Another way to increase the effectiveness of individual lessons is to review constantly. One website suggests to keep a list of any new vocabulary learned, and then to review words from last lesson at beginning of the next lesson. The teacher should also get the student to use these new words in a sentence. Through constant revision and usage of new vocabulary, the student has a greater chance of retaining the material4.
Individual lessons should also use lots of variety to keep the student focused, concentrating, motivated, and interested. Variety can be utilized in many different ways; for instance, the lesson medium. That is, not all lessons have to be in person; in fact, some can take place over the internet or on the phone1. The use of audio and video is also very useful for individual students, as it exposes the student to different accents and speech speeds, and also takes the teacher out of the spotlight3. Of course, the lesson materials and activities should also be varied. A variety of authentic and course books should be used4, as should the internet3.
Variety can also be used in the physicality of the lesson. First, the teacher should experiment with using different seating positions; for example, the teacher and student may sit across the table from one another, next to each other, facing away from each other (if the student is working alone)1 or at a round table. The teacher should always think about his/her position with respect to the student, and should position him/herself to make it easier to work on tasks with the student. The dynamic is different for individual lessons than it is for group lessons, and so the teacher should not stand at the whiteboard as he/she might for a larger class3. Finally, the teacher should move around the class room a lot to vary the pace of the class. Encouraging the student to move around as well helps him/her to maintain concentration and to feel more comfortable2.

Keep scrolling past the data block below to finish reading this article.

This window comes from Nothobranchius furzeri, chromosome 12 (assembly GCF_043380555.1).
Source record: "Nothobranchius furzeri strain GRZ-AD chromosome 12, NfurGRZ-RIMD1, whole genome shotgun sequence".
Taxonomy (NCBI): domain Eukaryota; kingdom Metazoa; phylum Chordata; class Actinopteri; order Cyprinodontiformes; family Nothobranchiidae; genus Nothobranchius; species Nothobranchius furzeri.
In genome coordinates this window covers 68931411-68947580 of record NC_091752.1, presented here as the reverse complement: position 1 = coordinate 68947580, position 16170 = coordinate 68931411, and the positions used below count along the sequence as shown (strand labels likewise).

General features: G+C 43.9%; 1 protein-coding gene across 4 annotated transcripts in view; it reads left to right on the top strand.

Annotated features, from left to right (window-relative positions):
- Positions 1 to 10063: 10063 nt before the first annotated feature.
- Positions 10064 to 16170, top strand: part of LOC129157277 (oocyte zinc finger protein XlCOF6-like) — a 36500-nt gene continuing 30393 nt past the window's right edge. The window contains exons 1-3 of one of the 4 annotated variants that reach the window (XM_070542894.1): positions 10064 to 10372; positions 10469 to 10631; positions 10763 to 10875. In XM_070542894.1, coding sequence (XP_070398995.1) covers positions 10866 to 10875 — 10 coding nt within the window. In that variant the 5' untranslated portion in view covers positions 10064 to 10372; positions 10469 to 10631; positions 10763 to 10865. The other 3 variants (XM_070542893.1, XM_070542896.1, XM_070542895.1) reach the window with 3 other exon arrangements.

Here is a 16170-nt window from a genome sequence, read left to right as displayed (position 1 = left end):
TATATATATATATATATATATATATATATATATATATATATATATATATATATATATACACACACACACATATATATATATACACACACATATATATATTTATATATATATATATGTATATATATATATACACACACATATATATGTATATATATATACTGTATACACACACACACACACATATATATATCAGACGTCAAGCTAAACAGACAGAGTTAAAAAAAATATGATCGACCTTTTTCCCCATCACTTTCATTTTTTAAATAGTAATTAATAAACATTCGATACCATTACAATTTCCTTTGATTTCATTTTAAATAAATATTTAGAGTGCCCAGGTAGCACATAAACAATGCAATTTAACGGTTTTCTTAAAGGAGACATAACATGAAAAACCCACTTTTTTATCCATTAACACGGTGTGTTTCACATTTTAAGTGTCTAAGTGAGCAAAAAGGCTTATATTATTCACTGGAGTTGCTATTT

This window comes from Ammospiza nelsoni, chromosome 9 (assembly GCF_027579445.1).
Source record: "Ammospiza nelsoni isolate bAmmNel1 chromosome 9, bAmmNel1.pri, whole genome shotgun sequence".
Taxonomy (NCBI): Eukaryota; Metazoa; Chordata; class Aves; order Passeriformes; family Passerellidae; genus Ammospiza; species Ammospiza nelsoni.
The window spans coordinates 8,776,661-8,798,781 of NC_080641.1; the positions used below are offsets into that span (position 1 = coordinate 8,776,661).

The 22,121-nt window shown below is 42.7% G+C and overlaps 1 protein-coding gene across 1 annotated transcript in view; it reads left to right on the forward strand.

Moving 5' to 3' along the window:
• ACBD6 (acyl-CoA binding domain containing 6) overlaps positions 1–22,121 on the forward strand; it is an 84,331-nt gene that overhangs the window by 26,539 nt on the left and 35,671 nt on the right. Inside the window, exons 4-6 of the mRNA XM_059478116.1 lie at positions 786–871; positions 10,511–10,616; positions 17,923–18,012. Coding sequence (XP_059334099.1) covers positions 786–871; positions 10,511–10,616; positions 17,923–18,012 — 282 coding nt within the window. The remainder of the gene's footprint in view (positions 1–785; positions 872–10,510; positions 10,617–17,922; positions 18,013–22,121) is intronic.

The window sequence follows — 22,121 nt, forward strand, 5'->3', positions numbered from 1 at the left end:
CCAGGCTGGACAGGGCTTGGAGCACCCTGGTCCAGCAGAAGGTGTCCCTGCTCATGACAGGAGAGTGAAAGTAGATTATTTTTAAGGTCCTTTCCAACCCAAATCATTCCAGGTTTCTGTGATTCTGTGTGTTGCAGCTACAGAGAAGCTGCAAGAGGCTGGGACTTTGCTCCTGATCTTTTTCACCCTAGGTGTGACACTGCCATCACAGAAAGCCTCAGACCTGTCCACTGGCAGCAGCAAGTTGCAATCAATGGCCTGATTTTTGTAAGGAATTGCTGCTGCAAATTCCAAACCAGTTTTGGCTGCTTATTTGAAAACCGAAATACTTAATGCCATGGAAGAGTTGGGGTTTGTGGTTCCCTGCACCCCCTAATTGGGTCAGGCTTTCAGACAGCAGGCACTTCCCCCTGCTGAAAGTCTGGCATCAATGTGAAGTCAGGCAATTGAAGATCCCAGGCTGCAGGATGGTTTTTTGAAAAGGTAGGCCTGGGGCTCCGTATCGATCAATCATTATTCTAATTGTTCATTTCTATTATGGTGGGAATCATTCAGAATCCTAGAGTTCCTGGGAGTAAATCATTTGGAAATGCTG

When teaching individual students, the teacher should also make sure to use a lot of visuals. Visuals, such as pictures or maps, are very useful for introducing new vocabulary, stimulating conversation, or helping the teacher to focus on a structure3. Another way to increase the effectiveness of the individual lesson is to take occasional breaks. It is difficult to talk for an extended period of time in another language, and offering a short break for longer lessons can help the student to refresh and keep motivated1, and to give them time to think and reflect2. Another possibility is to provide a short writing activity or research task3.